Veterans needed for Million Veteran Program research

State News

BUFFALO, N.Y. (WIVB) — Veterans have the chance to be part of the cure for cancer, diabetes, and a whole host of other diseases.

Researchers are compiling a database of blood samples from 1 million veterans nationwide to fuel a wide range of research projects looking at how genes interact with lifestyle and military experience to affect health and diseases.

So far, more than 770,000 veterans have contributed blood samples for the voluntary Million Veteran Program research.

“Research findings through the Million Veteran Program may lead to new ways to treat and prevent illnesses for veterans and all Americans,” said Katina Thiel, the research assistant at the Buffalo VA who is coordinating the Million Veteran Program there.

Thiel points out that veterans offer a unique opportunity for researchers who are looking at how genes are affected by environmental factors, because they have been all over the world and exposed to all manner of things.

Participants say they’re hopeful their contributions to the research project could save lives.

“I think having this database in and the blood samples that are drawn will help support any of the medical problems that most people don’t even know they have because they don’t have the studies done. And I’m excited about it,” said Army veteran Neal Hodgson as he prepared to have his blood drawn at the VA Wednesday morning.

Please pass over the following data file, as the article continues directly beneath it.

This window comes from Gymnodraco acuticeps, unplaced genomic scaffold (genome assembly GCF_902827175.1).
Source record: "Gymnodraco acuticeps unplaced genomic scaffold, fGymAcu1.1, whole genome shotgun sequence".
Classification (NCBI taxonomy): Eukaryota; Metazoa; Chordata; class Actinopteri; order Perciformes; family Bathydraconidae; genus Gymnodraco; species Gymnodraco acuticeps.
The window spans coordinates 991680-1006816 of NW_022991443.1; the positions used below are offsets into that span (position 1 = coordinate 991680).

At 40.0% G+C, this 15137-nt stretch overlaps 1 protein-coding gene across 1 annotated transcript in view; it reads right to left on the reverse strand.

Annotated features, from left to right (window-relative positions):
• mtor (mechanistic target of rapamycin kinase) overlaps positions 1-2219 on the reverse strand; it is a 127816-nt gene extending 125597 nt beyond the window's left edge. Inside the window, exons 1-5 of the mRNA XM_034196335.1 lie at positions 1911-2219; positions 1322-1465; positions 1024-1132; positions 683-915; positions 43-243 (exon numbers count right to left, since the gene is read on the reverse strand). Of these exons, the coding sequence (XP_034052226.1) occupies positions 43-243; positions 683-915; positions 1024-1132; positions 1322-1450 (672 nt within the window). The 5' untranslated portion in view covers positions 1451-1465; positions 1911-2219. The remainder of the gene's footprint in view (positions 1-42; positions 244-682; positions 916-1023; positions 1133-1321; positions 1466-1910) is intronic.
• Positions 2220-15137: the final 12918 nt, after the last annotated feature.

Hodgson, a retired medical examiner, says he’s encouraging every veteran he knows to take part in the Million Veteran Program because of its far reach.

“After 40 years with the medical examiner’s office, I’ve learned that nobody shares data. This is a national database for all of the veterans, so we can all benefit from this,” he said.

To take part, veterans must provide a small blood sample during a one-time study visit to the VA and they must complete some surveys at home.

Protecting private health information is a top priority.

“It’s important that privacy and confidentiality will be maintained, so all samples are kept in the VA’s secure bio-repository and given a coded ID and so is health information, and this helps protect the veteran,” Thiel explained.

More than 13,700 Western New York veterans have taken part in the program since it was started in 2011.

The program is open to all veterans.

If you’d like to participate, call Katina Thiel at the VA at (716) 834-9200 ext. 5634 or call the information center at 1-866-441-6075.

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